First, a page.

Engadget reports that satellite radio provider XM Sirius has announced that the company is developing an iPhone application to receive satellite radio content streamed over the Internet.
During a recent earnings conference call Sirius CFO David Frear confirmed what XM Chief Marketing Officer Vernon Irvin told attendees of the Federated Media Conversation Marketing Summit in June 2008 - that the company is working on a native iPhone client for XM's XM Radio Mobile service.
Unfortunately the revelation creates more questions than it answers. For example I'd like to know if XM Sirius plans to offer an "iPhone-only" account for, say, $5 per month. If the only way to receive the content will be via a full $13-$17 per month plan, they can count me out. Judging by the lack of an "Internet only" subscription option, I wouldn't hold my breath waiting for it to happen.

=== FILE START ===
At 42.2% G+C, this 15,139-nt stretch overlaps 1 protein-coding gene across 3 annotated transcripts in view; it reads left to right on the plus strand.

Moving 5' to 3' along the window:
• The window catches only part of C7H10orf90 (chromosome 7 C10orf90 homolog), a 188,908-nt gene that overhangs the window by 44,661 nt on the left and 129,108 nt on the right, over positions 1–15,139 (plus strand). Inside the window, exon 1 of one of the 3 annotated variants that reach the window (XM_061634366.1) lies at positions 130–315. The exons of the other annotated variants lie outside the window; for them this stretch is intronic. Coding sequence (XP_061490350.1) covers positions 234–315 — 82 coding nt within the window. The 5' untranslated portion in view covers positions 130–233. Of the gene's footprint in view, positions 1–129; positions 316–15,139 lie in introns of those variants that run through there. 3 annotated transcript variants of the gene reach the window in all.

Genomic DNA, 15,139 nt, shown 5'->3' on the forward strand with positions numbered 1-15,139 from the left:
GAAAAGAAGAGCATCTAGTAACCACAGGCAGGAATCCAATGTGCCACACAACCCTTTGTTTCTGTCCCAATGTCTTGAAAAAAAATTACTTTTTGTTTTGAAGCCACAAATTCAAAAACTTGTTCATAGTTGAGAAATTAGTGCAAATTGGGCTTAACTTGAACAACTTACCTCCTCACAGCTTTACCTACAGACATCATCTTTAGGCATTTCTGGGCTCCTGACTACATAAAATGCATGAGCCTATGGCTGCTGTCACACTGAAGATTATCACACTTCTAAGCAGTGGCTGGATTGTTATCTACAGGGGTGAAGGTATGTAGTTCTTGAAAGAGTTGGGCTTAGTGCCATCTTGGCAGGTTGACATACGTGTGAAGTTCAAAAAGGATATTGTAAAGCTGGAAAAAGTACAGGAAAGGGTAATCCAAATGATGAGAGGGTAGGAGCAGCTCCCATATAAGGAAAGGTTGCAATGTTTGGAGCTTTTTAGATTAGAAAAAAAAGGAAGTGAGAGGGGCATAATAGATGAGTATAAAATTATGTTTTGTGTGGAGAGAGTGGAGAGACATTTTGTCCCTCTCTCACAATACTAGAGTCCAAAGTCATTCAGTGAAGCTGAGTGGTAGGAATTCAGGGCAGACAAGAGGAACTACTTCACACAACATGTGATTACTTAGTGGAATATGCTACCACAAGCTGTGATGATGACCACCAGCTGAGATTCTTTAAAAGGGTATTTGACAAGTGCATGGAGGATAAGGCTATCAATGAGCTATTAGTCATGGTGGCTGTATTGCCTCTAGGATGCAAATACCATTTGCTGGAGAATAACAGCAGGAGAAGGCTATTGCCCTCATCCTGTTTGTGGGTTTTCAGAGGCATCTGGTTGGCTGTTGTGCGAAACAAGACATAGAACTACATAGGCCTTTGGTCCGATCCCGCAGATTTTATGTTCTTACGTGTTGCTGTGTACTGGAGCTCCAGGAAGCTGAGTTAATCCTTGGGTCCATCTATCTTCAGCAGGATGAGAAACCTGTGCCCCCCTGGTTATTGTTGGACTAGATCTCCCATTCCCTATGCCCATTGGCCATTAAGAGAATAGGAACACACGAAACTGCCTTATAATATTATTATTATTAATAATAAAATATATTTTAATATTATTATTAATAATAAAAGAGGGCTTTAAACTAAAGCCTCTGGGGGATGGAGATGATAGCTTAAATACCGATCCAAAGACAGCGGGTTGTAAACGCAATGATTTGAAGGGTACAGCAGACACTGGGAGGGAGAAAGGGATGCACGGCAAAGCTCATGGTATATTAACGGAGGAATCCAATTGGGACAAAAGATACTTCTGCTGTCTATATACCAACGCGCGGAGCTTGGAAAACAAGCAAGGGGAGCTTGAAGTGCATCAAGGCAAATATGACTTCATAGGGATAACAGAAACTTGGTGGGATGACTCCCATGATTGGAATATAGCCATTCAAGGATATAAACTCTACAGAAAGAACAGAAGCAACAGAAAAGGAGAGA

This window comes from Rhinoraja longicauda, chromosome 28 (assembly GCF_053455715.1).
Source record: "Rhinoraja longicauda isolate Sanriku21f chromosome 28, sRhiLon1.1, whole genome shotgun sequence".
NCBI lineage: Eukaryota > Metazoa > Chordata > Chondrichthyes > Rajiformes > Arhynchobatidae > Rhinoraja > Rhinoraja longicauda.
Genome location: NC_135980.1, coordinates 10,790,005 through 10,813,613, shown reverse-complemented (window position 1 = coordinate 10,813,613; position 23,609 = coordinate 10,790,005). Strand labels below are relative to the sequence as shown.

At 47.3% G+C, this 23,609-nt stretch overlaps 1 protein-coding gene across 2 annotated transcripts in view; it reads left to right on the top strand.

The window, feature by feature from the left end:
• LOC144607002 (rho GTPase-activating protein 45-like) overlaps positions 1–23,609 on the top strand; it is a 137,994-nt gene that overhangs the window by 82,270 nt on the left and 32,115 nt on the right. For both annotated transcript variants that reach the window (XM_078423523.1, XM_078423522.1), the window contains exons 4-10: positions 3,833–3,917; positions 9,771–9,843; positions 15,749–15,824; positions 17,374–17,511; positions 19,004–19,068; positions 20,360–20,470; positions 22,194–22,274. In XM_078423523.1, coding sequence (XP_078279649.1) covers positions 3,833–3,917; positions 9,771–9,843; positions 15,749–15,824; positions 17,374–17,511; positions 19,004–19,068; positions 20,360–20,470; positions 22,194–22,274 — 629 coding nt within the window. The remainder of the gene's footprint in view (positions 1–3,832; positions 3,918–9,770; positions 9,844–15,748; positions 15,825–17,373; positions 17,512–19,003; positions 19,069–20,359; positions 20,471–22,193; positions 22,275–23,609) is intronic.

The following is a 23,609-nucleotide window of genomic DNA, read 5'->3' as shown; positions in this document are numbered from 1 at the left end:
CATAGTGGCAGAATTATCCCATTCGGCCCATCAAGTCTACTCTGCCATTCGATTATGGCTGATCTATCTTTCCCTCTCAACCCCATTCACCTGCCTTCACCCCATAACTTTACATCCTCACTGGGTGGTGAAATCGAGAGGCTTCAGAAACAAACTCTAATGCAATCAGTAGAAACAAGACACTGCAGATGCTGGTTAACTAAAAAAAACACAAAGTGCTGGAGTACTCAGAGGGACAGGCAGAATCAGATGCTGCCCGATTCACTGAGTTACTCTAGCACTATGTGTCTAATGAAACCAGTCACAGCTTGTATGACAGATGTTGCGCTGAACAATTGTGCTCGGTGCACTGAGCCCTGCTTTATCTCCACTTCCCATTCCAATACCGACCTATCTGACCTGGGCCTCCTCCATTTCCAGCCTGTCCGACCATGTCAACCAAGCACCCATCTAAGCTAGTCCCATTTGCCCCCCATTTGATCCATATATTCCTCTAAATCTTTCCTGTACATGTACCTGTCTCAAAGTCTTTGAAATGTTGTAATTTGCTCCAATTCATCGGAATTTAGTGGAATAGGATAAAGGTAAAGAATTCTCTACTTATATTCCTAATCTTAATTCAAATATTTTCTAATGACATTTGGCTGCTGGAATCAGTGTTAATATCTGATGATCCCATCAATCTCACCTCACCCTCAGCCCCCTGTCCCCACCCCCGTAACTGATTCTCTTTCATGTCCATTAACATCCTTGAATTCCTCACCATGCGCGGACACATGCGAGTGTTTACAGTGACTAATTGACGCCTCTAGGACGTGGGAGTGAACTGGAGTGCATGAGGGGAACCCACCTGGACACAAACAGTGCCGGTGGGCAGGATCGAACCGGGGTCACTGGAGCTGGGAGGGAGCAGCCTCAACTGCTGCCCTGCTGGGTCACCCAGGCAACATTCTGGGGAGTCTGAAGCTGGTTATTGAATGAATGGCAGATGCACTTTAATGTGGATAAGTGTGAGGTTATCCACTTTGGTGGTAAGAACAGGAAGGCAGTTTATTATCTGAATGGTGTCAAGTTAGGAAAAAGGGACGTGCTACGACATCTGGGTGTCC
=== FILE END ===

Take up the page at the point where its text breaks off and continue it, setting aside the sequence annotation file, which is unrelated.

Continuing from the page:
XM Sirius needs to realize that creating a cheap "iPhone-only" account option would be a great way to introduce the service to millions of potential new customers and grow subscribers. Trying to get price-sensitive iPhone owners to subscribe to spend $13-$17 per month on a subscription will be like to trying to pick up Jell-O with your hands - most slips through your fingers.
To date, the only way to receive satellite radio streams on the iPhone is to jailbreak it and use uSirius. You can listen to satellite radio on the desktop via the (terrible) Web interface or by using the (excellent) application Starlight.
I canceled my Sirius subscription in January and stand by my posts from November 2008:
The iPhone and the advent of free Web streaming via FStream, Pandora, Last.fm, etc. may be the final nail in the coffin for satellite radio's pay-for-bandwidth business model.
...and from February 2009:
Why would anyone pay $13 a month for music that they can get for free via the Internet?
Will the iPhone kill satellite radio for good or resurrect it from the dead?